Recent Submissions

  • An investigation of the incidence of falling and risk factors for falls in adults with advanced cancer 

    Stone, Carol (Trinity College (Dublin, Ireland). School of Medicine. Discipline of Medical Gerontology, 2012)
    The principal aims of this doctoral investigation were to identify the incidence of falls and risk factors for falling in adults with advanced cancer.
  • Multiple medication use in the middle and older age population 

    Richardson, Kathryn Jane (Trinity College (Dublin, Ireland). School of Medicine. Discipline of Medical Gerontology, 2013)
    Polypharmacy in the older population is increasingly common and can represent necessary preventative therapies or potential inappropriate prescribing and be a risk factor for falls. In addition, medications with anti-cholinergic ...
  • Investigation of apraxia of speech and linguistic dysprosody following acute ischaemic hemispheral stroke 

    Murphy, Sinéad M. (Trinity College (Dublin, Ireland). School of Medicine. Discipline of Medical Gerontology, 2011)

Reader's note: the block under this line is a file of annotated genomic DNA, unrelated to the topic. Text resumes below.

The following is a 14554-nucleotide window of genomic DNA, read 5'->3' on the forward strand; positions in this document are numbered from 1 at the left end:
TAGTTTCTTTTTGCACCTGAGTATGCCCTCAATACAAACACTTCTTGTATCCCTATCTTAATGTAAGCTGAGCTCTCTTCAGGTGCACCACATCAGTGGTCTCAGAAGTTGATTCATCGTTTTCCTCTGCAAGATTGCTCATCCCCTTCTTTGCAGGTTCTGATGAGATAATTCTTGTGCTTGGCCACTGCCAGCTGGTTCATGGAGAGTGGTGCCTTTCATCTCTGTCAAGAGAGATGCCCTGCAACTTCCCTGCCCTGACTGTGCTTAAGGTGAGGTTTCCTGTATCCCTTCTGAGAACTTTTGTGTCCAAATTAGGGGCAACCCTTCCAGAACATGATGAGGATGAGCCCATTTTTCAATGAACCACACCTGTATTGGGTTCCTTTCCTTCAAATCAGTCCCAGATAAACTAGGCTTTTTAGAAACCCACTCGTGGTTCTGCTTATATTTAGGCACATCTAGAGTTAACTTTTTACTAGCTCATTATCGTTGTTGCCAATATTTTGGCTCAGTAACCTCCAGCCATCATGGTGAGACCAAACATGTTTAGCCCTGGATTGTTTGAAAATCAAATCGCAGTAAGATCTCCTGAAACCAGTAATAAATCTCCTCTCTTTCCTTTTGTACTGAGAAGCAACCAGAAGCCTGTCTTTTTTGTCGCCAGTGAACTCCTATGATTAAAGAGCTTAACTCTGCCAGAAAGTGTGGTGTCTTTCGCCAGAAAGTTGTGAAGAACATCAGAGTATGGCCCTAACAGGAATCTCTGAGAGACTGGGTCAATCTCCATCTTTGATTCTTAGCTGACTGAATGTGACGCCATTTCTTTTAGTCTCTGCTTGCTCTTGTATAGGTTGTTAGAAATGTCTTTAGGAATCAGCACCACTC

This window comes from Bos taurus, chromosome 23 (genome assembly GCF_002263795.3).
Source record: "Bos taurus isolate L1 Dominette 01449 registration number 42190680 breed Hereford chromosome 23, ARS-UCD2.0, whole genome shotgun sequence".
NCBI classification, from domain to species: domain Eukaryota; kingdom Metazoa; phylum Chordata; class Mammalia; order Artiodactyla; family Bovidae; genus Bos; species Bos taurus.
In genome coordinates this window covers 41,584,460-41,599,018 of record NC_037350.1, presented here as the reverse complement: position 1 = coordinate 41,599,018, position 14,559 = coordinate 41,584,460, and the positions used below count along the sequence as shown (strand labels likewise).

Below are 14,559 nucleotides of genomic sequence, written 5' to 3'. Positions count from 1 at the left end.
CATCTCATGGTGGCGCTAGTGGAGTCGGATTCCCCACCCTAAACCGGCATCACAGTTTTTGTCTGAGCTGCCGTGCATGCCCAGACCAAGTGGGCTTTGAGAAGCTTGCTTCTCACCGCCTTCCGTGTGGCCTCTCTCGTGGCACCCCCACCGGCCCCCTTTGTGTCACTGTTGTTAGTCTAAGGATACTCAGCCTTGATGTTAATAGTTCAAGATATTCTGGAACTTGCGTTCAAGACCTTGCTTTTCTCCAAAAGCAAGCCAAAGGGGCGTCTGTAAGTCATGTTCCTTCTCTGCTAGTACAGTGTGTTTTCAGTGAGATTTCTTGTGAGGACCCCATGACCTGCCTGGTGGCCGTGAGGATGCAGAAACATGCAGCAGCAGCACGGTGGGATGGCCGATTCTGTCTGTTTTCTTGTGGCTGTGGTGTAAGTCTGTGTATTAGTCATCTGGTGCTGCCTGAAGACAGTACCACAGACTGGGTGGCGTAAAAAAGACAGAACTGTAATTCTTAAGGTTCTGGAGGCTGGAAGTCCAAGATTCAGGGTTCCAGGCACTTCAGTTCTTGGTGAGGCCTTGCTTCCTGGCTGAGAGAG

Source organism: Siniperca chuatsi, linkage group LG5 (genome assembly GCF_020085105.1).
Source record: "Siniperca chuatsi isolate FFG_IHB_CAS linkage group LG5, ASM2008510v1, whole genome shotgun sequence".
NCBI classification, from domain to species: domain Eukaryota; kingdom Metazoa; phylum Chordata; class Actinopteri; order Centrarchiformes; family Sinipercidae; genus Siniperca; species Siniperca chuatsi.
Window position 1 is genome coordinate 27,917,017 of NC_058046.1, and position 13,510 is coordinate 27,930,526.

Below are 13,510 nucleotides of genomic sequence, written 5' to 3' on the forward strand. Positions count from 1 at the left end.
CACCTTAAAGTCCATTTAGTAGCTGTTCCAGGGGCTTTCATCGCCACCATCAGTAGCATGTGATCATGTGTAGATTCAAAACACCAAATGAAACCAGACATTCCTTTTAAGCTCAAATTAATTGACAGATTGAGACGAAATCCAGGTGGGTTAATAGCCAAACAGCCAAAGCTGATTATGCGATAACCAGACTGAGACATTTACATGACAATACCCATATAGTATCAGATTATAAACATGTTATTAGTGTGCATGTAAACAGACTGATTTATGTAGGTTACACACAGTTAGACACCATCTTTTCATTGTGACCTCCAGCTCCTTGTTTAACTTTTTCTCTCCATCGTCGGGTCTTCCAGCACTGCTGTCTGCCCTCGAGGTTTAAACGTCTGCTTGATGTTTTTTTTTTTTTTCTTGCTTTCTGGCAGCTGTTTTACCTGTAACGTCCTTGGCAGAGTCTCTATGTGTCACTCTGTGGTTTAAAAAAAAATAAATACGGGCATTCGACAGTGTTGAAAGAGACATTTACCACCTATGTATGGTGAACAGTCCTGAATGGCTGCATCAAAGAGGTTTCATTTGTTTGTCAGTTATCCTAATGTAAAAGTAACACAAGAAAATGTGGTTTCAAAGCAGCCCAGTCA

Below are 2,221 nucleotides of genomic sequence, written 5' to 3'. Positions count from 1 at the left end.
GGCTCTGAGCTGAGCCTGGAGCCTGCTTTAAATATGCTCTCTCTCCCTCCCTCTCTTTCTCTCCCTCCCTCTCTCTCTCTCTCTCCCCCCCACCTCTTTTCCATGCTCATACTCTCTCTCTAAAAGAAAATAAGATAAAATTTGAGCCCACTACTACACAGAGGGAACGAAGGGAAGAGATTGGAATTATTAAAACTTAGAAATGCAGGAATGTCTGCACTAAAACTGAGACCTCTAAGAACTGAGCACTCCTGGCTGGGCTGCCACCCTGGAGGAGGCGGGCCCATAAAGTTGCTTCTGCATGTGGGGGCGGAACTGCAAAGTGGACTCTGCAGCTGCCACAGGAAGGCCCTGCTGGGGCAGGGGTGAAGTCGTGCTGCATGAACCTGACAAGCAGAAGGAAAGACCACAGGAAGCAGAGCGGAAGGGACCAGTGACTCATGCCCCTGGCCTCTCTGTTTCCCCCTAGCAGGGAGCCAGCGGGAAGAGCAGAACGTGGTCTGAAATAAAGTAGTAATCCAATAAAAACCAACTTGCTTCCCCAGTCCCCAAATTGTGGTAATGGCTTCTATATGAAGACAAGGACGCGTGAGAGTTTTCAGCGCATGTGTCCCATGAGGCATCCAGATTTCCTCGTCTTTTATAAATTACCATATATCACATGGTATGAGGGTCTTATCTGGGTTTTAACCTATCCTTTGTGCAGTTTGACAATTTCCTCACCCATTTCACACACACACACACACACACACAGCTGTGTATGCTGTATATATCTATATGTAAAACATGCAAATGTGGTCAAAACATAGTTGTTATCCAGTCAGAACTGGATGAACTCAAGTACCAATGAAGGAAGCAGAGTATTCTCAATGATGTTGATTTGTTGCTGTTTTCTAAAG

Apraxia of speech (AOS) is a disorder of motor speech programming. Affected patients typically have hesitant, groping speech with impaired prosody. Automatic speech is relatively well preserved compared to propositional ...
  • Autonomic function and depression in older adults 

    O'Regan, Margaret Claire (Trinity College (Dublin, Ireland). School of Medicine. Discipline of Medical Gerontology, 2013)
    The principle aims of this doctoral investigation were to provide new insights into the relationship between depression and cardiovascular disease (CVD) by investigating the functioning of the autonomic nervous system (ANS) ...
  • Vasovagal Syncope in the older adult 

    O'Dwyer, Clodagh (Trinity College (Dublin, Ireland). School of Medicine. Discipline of Medical Gerontology, 2013)
    Vasovagal Syncope (VVS) is a common form of neurally mediated syncope which affects at least one third of the population at least once in their lifetime. Commonly referred to as a “simple faint” and often described as ...

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